P2X4R promotes airway remodeling by acting on the phenotype switching of bronchial smooth muscle cells in rats
The P2X4 receptor (P2X4R) contributes to airway inflammation and airway remodeling in mice with allergic asthma. However, the molecular mechanism by which P2X4R affects the airway remodeling in allergic asthma remains largely unknown. We established an allergic asthma model by ovalbumin (OVA) inhalation in BALB/c mice. Compared with the mice in the control group, the expression of proliferating cell nuclear antigen (PCNA) increased and that of alpha-smooth muscle actin (α-SMA) decreased in the OVA-challenged mice. 5-BDBD, a P2X4R antagonist, alleviated the OVA-induced changes. To clarify the role of P2X4R in the phenotype switching of the bronchial smooth muscle, bronchial smooth muscle contractility and p38MAPK expression were investigated. Platelet-derived growth factor-BB (PDGF-BB) was used to activate the proliferation of primary-cultured rat bronchial smooth muscle cells (BSMCs). P2X4R, p38MAPK, and phenotype markers were evaluated using Western blotting or immunofluorescence. PDGF-BB administration increased the P2X4R and phospho-p38MAPK expression in BSMCs, and the increased phospho-p38MAPK expression was downregulated by silencing of the P2X4R mRNA. PDGF-BB stimulated the proliferation and synthetic phenotype of BSMCs, which was aggravated by a P2X4R agonist and alleviated by a P2X4R antagonist or silencing the P2X4R mRNA. The decreased contractile phenotype induced by PDGF-BB was alleviated by a P2X4R antagonist or by silencing the P2X4R mRNA. SB203580, p38MAPK inhibitor, inhibited the PDGF-BB-induced increasing of synthetic phenotype and the proliferation of BSMCs. These findings indicate that P2X4R acts directly on the phenotype switching of BSMCs. Inhibiting P2X4R can promote the contractile differentiation of BSMCs via p38MAPK signaling. Thus, the effect of P2X4R on airway remodeling indicates that this receptor could be a target for future drug candidates.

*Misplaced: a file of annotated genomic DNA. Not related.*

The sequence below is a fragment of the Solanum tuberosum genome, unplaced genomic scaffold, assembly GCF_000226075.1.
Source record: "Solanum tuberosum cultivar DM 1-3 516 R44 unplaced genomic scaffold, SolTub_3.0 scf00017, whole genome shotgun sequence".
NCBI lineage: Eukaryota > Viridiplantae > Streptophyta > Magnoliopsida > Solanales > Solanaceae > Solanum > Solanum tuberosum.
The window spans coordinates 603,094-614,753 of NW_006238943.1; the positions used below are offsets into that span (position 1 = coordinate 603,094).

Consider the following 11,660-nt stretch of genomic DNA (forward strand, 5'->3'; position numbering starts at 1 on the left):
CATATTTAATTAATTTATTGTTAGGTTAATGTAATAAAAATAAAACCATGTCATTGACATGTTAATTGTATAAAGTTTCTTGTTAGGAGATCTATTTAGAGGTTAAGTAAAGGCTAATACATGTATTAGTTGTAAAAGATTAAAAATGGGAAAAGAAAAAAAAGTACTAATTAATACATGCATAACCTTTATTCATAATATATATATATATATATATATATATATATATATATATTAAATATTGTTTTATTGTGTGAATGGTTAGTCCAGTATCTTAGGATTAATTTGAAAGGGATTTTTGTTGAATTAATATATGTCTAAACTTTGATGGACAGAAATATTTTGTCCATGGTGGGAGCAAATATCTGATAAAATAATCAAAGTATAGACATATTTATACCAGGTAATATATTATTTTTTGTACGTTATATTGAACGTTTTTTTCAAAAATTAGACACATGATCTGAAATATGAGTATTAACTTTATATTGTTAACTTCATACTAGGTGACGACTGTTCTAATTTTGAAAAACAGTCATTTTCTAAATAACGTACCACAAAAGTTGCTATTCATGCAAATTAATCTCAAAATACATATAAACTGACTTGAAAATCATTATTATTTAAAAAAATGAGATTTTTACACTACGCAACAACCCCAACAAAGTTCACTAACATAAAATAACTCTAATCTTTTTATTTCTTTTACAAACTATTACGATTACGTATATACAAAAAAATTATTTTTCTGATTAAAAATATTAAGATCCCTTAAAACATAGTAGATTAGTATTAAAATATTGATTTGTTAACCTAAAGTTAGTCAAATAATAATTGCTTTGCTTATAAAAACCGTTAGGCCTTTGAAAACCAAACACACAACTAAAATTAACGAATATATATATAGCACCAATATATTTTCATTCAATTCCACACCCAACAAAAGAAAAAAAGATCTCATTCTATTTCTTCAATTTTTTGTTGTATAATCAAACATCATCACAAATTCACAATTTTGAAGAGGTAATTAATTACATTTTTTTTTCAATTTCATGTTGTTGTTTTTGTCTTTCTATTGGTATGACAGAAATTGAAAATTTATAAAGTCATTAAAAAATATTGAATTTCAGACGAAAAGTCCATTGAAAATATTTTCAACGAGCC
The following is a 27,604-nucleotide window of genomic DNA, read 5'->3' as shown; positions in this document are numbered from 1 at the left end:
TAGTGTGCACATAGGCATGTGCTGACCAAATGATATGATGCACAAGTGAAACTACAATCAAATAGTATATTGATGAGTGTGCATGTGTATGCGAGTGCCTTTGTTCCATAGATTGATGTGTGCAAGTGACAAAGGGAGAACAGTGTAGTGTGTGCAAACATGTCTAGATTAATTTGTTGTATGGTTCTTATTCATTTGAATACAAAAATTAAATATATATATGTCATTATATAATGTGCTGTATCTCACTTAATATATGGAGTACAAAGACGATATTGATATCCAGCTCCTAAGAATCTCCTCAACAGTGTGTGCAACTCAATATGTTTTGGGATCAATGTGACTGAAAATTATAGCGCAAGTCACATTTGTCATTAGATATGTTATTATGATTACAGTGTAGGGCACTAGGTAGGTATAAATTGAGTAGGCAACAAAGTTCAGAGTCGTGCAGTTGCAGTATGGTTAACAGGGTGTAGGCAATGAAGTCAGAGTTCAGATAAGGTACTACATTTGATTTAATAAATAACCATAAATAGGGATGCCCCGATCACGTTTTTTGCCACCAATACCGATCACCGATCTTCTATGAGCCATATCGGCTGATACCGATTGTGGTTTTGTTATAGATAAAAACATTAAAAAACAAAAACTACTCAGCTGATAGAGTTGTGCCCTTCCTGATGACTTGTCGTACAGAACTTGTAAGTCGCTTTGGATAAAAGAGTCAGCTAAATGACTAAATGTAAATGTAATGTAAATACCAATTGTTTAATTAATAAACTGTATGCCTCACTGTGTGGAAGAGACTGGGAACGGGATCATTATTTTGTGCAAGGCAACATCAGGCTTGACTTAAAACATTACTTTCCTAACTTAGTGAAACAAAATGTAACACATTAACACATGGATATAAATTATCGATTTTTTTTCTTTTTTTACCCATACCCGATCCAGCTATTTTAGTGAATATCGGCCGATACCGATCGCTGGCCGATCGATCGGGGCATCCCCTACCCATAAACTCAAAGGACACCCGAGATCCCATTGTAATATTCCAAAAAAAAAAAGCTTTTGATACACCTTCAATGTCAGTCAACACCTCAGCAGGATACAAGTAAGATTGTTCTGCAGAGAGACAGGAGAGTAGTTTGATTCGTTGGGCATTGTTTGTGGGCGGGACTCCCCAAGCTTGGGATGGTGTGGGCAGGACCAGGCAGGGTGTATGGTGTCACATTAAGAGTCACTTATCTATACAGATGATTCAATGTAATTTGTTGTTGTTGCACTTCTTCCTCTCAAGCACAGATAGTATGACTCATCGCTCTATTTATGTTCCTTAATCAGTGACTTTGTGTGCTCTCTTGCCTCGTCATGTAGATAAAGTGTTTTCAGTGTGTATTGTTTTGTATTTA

KeywordsP2X4R Contractile differentiation Bronchial smooth muscle cells
This work was supported by the National Natural Science Foundation of China (grant number 81200011) and the Natural Science Foundation of Heilongjiang Province (grant number H2016021) and Harbin Medical University-Daqing Seed Found Project (grant number DQXN201608).
Compliance with ethical standards
Conflict of interest
The authors declare that they have no competing interests. The authors alone are responsible for the content and writing of this paper.
The experimental protocols were approved by the Animal Care and Protection Committee of Harbin Medical University-Daqing. Our use of animals conformed to our Institution’s and country’s animal welfare laws, and our studies were approved.
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